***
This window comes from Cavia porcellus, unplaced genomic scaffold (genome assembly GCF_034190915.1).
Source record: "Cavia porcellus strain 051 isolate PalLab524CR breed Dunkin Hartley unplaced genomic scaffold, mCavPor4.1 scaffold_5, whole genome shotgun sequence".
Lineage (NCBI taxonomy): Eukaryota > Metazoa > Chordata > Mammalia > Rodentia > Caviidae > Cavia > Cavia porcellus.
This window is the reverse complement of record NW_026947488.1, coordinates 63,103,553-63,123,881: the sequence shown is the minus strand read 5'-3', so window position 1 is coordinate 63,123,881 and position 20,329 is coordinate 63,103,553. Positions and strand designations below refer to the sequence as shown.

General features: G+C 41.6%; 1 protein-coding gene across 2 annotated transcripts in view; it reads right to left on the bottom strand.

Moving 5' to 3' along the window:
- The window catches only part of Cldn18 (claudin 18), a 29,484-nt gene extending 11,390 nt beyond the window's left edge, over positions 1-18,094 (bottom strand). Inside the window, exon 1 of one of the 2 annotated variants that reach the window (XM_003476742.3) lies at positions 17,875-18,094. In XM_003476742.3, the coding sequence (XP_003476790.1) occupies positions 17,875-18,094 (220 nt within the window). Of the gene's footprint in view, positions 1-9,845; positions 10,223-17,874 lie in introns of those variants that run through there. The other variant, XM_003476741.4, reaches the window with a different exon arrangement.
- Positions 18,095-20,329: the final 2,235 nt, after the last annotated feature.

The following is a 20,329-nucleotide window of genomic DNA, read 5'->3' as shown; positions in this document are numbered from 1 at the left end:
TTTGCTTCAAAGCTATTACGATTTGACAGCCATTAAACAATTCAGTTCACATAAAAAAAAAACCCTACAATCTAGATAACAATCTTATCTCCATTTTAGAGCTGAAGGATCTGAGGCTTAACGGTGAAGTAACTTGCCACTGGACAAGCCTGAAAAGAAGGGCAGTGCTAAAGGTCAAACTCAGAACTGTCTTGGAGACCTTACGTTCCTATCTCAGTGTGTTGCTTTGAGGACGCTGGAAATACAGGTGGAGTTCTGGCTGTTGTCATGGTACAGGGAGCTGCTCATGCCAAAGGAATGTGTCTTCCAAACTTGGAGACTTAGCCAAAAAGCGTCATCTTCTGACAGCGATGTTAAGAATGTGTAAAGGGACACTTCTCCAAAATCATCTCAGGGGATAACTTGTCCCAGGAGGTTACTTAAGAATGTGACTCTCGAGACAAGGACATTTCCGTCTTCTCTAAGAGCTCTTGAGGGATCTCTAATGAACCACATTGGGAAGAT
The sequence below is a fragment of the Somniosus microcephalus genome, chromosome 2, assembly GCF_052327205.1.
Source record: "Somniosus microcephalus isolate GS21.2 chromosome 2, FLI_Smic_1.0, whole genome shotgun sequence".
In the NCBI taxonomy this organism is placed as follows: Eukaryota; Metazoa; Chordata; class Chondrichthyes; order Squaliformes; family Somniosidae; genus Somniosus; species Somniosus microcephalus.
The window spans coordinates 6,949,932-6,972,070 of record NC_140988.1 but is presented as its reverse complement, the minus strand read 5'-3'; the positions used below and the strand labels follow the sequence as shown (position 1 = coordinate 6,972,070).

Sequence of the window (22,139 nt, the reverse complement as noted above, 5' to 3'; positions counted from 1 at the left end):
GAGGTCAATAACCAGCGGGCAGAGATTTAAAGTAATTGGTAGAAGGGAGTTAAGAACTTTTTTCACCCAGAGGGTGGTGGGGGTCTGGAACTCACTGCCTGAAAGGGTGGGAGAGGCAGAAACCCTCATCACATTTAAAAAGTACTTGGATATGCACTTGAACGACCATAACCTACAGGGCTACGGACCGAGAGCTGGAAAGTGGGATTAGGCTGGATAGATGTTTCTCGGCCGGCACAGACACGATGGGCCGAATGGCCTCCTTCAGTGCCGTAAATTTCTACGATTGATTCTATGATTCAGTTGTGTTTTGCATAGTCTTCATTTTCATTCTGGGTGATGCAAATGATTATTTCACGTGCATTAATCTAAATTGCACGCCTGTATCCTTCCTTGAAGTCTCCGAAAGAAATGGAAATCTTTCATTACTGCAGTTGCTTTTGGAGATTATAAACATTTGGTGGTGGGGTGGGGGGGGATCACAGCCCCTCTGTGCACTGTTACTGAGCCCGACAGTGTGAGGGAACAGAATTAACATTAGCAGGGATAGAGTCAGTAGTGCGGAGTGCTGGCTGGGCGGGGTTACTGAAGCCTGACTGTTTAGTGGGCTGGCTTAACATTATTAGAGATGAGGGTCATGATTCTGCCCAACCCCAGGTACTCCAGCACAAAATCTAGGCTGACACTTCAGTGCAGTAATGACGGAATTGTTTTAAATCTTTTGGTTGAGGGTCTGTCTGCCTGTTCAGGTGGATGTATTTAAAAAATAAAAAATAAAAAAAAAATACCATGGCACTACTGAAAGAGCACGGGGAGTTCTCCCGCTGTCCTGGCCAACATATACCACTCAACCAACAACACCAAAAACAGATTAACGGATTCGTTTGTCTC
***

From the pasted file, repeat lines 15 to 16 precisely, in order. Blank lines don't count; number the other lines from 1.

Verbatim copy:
Sequence of the window (22,139 nt, the reverse complement as noted above, 5' to 3'; positions counted from 1 at the left end):
GAGGTCAATAACCAGCGGGCAGAGATTTAAAGTAATTGGTAGAAGGGAGTTAAGAACTTTTTTCACCCAGAGGGTGGTGGGGGTCTGGAACTCACTGCCTGAAAGGGTGGGAGAGGCAGAAACCCTCATCACATTTAAAAAGTACTTGGATATGCACTTGAACGACCATAACCTACAGGGCTACGGACCGAGAGCTGGAAAGTGGGATTAGGCTGGATAGATGTTTCTCGGCCGGCACAGACACGATGGGCCGAATGGCCTCCTTCAGTGCCGTAAATTTCTACGATTGATTCTATGATTCAGTTGTGTTTTGCATAGTCTTCATTTTCATTCTGGGTGATGCAAATGATTATTTCACGTGCATTAATCTAAATTGCACGCCTGTATCCTTCCTTGAAGTCTCCGAAAGAAATGGAAATCTTTCATTACTGCAGTTGCTTTTGGAGATTATAAACATTTGGTGGTGGGGTGGGGGGGGATCACAGCCCCTCTGTGCACTGTTACTGAGCCCGACAGTGTGAGGGAACAGAATTAACATTAGCAGGGATAGAGTCAGTAGTGCGGAGTGCTGGCTGGGCGGGGTTACTGAAGCCTGACTGTTTAGTGGGCTGGCTTAACATTATTAGAGATGAGGGTCATGATTCTGCCCAACCCCAGGTACTCCAGCACAAAATCTAGGCTGACACTTCAGTGCAGTAATGACGGAATTGTTTTAAATCTTTTGGTTGAGGGTCTGTCTGCCTGTTCAGGTGGATGTATTTAAAAAATAAAAAATAAAAAAAAAATACCATGGCACTACTGAAAGAGCACGGGGAGTTCTCCCGCTGTCCTGGCCAACATATACCACTCAACCAACAACACCAAAAACAGATTAACGGATTCGTTTGTCTC